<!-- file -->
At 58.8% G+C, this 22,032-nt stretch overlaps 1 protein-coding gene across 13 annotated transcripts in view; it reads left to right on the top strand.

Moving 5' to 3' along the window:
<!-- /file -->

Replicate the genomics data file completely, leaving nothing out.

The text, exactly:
At 58.8% G+C, this 22,032-nt stretch overlaps 1 protein-coding gene across 13 annotated transcripts in view; it reads left to right on the top strand.

Moving 5' to 3' along the window: